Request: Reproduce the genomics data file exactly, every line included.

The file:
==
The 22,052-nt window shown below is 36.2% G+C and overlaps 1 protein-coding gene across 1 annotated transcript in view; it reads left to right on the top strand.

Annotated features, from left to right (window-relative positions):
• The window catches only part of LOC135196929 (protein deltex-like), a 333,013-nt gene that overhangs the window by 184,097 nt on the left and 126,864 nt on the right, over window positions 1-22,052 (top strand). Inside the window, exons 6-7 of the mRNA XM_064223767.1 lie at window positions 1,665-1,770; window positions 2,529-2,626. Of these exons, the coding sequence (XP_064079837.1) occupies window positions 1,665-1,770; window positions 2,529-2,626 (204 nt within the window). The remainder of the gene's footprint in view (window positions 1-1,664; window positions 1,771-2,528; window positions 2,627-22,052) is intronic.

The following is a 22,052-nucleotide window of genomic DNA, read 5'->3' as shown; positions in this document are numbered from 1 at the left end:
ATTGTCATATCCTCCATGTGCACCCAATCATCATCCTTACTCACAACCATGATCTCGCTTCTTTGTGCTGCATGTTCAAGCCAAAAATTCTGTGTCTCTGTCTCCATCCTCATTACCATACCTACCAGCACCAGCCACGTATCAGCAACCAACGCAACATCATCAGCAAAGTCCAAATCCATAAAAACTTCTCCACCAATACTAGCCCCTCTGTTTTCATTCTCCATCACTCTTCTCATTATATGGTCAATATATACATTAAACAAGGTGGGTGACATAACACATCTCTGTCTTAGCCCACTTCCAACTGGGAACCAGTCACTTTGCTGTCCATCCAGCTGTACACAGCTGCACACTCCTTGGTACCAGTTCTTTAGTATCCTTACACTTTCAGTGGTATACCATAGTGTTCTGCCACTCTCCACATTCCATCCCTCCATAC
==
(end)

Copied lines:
The 22,052-nt window shown below is 36.2% G+C and overlaps 1 protein-coding gene across 1 annotated transcript in view; it reads left to right on the top strand.

Annotated features, from left to right (window-relative positions):
• The window catches only part of LOC135196929 (protein deltex-like), a 333,013-nt gene that overhangs the window by 184,097 nt on the left and 126,864 nt on the right, over window positions 1-22,052 (top strand). Inside the window, exons 6-7 of the mRNA XM_064223767.1 lie at window positions 1,665-1,770; window positions 2,529-2,626. Of these exons, the coding sequence (XP_064079837.1) occupies window positions 1,665-1,770; window positions 2,529-2,626 (204 nt within the window). The remainder of the gene's footprint in view (window positions 1-1,664; window positions 1,771-2,528; window positions 2,627-22,052) is intronic.

The following is a 22,052-nucleotide window of genomic DNA, read 5'->3' as shown; positions in this document are numbered from 1 at the left end:
ATTGTCATATCCTCCATGTGCACCCAATCATCATCCTTACTCACAACCATGATCTCGCTTCTTTGTGCTGCATGTTCAAGCCAAAAATTCTGTGTCTCTGTCTCCATCCTCATTACCATACCTACCAGCACCAGCCACGTATCAGCAACCAACGCAACATCATCAGCAAAGTCCAAATCCATAAAAACTTCTCCACCAATACTAGCCCCTCTGTTTTCATTCTCCATCACTCTTCTCATTATATGGTCAATATATACATTAAACAAGGTGGGTGACATAACACATCTCTGTCTTAGCCCACTTCCAACTGGGAACCAGTCACTTTGCTGTCCATCCAGCTGTACACAGCTGCACACTCCTTGGTACCAGTTCTTTAGTATCCTTACACTTTCAGTGGTATACCATAGTGTTCTGCCACTCTCCACATTCCATCCCTCCATAC